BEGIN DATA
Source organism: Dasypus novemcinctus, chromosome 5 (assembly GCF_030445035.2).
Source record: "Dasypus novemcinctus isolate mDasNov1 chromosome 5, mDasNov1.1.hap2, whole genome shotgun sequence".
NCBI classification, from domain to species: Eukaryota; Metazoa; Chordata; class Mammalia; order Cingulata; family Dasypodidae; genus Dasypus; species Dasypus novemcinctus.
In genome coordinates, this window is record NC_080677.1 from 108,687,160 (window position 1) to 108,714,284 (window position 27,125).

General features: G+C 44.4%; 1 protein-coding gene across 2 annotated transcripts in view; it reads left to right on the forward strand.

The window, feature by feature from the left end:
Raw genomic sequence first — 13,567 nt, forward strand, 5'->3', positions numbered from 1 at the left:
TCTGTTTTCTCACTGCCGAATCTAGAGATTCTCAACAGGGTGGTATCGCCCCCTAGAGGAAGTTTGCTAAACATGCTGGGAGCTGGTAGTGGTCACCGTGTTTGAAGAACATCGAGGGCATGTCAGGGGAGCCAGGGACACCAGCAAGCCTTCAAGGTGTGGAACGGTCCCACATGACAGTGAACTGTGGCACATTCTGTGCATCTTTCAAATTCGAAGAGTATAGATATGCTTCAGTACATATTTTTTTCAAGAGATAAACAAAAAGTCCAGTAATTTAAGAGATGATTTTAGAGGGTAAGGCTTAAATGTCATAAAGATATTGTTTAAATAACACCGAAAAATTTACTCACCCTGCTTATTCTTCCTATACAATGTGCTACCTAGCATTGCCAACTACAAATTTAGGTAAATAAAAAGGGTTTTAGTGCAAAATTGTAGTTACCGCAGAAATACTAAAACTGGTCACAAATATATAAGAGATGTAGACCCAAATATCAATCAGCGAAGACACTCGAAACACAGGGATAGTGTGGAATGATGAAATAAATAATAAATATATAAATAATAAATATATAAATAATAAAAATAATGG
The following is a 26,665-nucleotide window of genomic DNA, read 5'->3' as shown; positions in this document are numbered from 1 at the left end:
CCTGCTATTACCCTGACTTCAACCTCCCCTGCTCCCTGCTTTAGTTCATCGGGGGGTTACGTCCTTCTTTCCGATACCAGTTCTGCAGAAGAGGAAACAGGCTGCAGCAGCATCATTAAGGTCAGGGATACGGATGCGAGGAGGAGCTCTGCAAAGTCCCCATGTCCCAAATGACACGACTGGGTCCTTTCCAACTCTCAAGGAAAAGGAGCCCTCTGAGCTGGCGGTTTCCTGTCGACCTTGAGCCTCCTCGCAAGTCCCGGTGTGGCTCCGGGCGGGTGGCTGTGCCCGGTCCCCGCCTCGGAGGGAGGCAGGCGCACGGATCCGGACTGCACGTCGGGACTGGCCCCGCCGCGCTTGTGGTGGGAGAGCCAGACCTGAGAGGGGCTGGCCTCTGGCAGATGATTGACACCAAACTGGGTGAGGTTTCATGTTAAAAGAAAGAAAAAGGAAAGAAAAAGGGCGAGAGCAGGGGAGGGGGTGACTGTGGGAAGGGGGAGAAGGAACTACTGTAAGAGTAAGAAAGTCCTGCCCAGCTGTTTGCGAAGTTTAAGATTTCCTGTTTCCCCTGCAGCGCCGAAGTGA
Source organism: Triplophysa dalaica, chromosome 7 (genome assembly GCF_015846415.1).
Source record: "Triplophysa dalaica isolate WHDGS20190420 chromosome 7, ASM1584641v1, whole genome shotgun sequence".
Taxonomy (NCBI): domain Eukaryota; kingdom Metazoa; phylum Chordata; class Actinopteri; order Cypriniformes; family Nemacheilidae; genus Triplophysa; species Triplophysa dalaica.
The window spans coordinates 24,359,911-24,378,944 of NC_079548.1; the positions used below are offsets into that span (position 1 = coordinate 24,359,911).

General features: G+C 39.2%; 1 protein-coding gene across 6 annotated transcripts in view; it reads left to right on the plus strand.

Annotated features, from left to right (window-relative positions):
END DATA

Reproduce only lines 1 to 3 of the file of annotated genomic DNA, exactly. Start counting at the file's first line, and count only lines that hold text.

Source organism: Dasypus novemcinctus, chromosome 5 (assembly GCF_030445035.2).
Source record: "Dasypus novemcinctus isolate mDasNov1 chromosome 5, mDasNov1.1.hap2, whole genome shotgun sequence".
NCBI classification, from domain to species: Eukaryota; Metazoa; Chordata; class Mammalia; order Cingulata; family Dasypodidae; genus Dasypus; species Dasypus novemcinctus.